Last of a breed who make boats out of reeds
On the shores of famed Lake Titicaca, Demetrio Limachi and a handful of others toil to preserve the ancient art of creating crescent-shaped craft out of bundles of dried reeds.
Demetrio Limachi is a man with a foot in another century. Along the shores of Lake Titicaca, the world’s highest navigable lake, modernization and globalization lap at an ancient culture. Cars and tourist busses whiz by along the highway that lines the lake’s edge. Hordes of backpackers in North Face jackets explore the area by boat. Hydrofoils dart around the body of water that sits 12,500 feet above sea level.Skip to next paragraph
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But Mr. Limachi, a humble craftsman in a red alpaca shawl, is carrying on one of the most revered and ancient of traditions: He’s making boats out of reeds. Called totoras, the boats were once the only way residents who inhabit the area’s desolate islands could navigate Lake Titicaca. Limachi is now one of the last in the world to create what are essentially floating wicker baskets.
“If we stop creating these boats, then no one will know how to make them in the future,” he says. “I am teaching my grandson how to build so that our tradition stays alive.”
His sentiment reflects a cultural resurgence being felt across Bolivia. It extends from a rekindling of the traditional Indian languages of Aymara and Quechua to reclaiming ancient customs, particularly as the nation’s first indigenous president, Evo Morales, ushers in a new era of indigenous pride. Recently he enshrined the rights of native Bolivians in a new constitution, giving them access to their ancestral land and power to issue their own community justice.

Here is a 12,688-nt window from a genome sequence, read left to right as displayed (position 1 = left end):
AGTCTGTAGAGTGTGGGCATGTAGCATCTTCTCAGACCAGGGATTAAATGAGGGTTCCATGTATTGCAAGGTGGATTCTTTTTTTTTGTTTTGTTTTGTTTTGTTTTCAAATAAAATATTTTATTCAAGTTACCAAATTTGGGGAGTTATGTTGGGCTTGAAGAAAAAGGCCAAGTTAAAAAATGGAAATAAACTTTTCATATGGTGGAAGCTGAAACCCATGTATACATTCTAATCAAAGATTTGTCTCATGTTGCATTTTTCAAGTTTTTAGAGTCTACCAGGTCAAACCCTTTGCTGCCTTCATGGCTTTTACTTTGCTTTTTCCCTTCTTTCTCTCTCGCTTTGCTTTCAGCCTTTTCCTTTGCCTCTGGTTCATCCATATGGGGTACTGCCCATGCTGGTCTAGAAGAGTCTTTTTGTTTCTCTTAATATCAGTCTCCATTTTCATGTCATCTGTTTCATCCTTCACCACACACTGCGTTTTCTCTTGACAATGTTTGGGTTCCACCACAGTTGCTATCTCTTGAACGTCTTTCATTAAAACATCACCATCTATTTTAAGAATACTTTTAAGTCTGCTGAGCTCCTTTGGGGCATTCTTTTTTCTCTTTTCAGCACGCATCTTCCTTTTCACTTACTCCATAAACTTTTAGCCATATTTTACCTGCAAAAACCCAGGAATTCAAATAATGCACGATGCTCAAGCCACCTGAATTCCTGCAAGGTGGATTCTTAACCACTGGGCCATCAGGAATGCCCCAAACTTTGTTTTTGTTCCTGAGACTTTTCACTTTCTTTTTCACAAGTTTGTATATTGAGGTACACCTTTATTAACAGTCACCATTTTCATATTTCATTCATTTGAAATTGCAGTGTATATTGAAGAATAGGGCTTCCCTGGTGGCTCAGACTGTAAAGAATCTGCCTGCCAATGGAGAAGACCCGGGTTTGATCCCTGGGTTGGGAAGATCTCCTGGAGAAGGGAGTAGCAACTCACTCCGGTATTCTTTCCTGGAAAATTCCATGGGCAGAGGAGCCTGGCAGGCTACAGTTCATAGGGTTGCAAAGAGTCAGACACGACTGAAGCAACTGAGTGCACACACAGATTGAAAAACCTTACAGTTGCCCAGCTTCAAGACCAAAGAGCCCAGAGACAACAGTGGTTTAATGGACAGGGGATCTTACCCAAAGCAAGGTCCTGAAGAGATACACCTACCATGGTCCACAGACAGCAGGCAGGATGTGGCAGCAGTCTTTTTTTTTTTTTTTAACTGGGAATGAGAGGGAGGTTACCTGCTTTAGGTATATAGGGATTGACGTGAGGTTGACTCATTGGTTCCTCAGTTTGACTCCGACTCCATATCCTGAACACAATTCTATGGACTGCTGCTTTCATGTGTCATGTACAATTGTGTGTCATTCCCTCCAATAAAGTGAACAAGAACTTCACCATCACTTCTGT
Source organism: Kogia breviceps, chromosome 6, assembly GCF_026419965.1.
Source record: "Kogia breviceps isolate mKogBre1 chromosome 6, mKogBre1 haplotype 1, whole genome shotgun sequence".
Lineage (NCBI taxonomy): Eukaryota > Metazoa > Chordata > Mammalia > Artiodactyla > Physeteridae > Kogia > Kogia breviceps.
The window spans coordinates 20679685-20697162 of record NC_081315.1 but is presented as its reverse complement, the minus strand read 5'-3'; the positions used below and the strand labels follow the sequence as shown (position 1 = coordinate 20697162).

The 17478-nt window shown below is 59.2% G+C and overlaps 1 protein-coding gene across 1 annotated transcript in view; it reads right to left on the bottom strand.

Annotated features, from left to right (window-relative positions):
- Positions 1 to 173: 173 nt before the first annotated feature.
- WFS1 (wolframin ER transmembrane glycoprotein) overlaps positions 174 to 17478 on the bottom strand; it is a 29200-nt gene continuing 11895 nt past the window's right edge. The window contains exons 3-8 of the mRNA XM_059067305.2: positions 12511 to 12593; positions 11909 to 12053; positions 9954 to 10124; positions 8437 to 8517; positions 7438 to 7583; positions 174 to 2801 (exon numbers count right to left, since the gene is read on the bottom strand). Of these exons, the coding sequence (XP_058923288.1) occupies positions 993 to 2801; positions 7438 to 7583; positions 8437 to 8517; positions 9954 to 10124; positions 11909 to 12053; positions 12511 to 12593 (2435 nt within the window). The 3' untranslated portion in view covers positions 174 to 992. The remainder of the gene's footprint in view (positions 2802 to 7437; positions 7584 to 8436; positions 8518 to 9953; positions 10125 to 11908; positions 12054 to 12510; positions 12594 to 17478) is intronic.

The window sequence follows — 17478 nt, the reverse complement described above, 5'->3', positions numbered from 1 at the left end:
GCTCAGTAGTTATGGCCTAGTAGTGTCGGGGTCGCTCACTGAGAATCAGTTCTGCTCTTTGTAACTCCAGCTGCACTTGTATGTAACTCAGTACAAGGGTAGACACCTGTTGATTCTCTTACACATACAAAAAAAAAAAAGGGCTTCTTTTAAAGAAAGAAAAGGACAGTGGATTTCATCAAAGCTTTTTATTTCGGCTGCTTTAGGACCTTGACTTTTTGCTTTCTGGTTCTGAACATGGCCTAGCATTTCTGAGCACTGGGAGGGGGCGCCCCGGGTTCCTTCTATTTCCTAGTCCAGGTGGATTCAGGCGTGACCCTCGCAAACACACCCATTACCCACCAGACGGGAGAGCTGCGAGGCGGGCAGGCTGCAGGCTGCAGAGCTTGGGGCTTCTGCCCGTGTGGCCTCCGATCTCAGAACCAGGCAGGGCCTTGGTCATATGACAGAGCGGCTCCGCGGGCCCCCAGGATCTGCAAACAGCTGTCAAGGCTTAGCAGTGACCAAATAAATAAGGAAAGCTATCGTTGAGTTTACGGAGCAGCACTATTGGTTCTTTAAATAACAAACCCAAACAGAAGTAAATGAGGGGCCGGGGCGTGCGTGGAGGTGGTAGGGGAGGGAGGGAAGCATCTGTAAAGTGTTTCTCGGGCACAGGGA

In few places is the pride of the past more evident than around the cobalt waters of Lake Titicaca – and in Limachi’s gnarled but skilled hands.
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For a first-time visitor, Lake Titicaca, tucked into the Andes Mountains, certainly seems steeped in tradition. On the high plains, women don timeworn bowler hats that seem to defy gravity, tilting perfectly off the sides of their heads. Old men amble across their land, past grazing llamas. Locals talk in their native dialect.
Everything here seems shrouded in mystery, too. Ancient healers still use native plants and minerals to cure ills and summon luck. They read fortunes in coca leaves. The lake itself, which separates Bolivia from Peru, is so vast (110 miles long by 43 miles wide), it looks more like the shores of an ocean. It is home to some 40 different islands.
One of them, Suriqui, where Limachi was born, was always famed as the cradle of boatmaking in the region. For centuries, the people on this tiny island of about 1,500 residents have passed down their knowledge and attracted attention around the lake.
“Each island was good at something. Suriqui has always been famous for its boat makers,” says Erich Hochhauser, a guide who works with Crillon Tours, a La Paz-based agency that pioneered tourism in the Titicaca region.
Limachi learned to work with the hay-colored reeds from his parents, who learned from his grandparents, just like everyone else – weaving the stalks harvested in the lake to produce a vessel resembling a Viking-style canoe, the average of which was about 29 feet long. (EDITOR'S NOTE: the original version of this story reported the average length of a Viking-style canoe as 13 feet long)
The process seems to combine the skills of knitting and nautical engineering. The totora reeds are selected according to size and quality, then harvested and left out in the sun to dry. When ready, they are bundled together in sausage-like tubes, which are lashed together – two thicker bodies for the hull and a thinner internal one. Two other tubes form sturdy gunwales.
It takes two to three weeks to build one reed boat, which lasts one to two years. Eventually, the reeds become water-logged – one hopes while not in the middle of Lake Titicaca.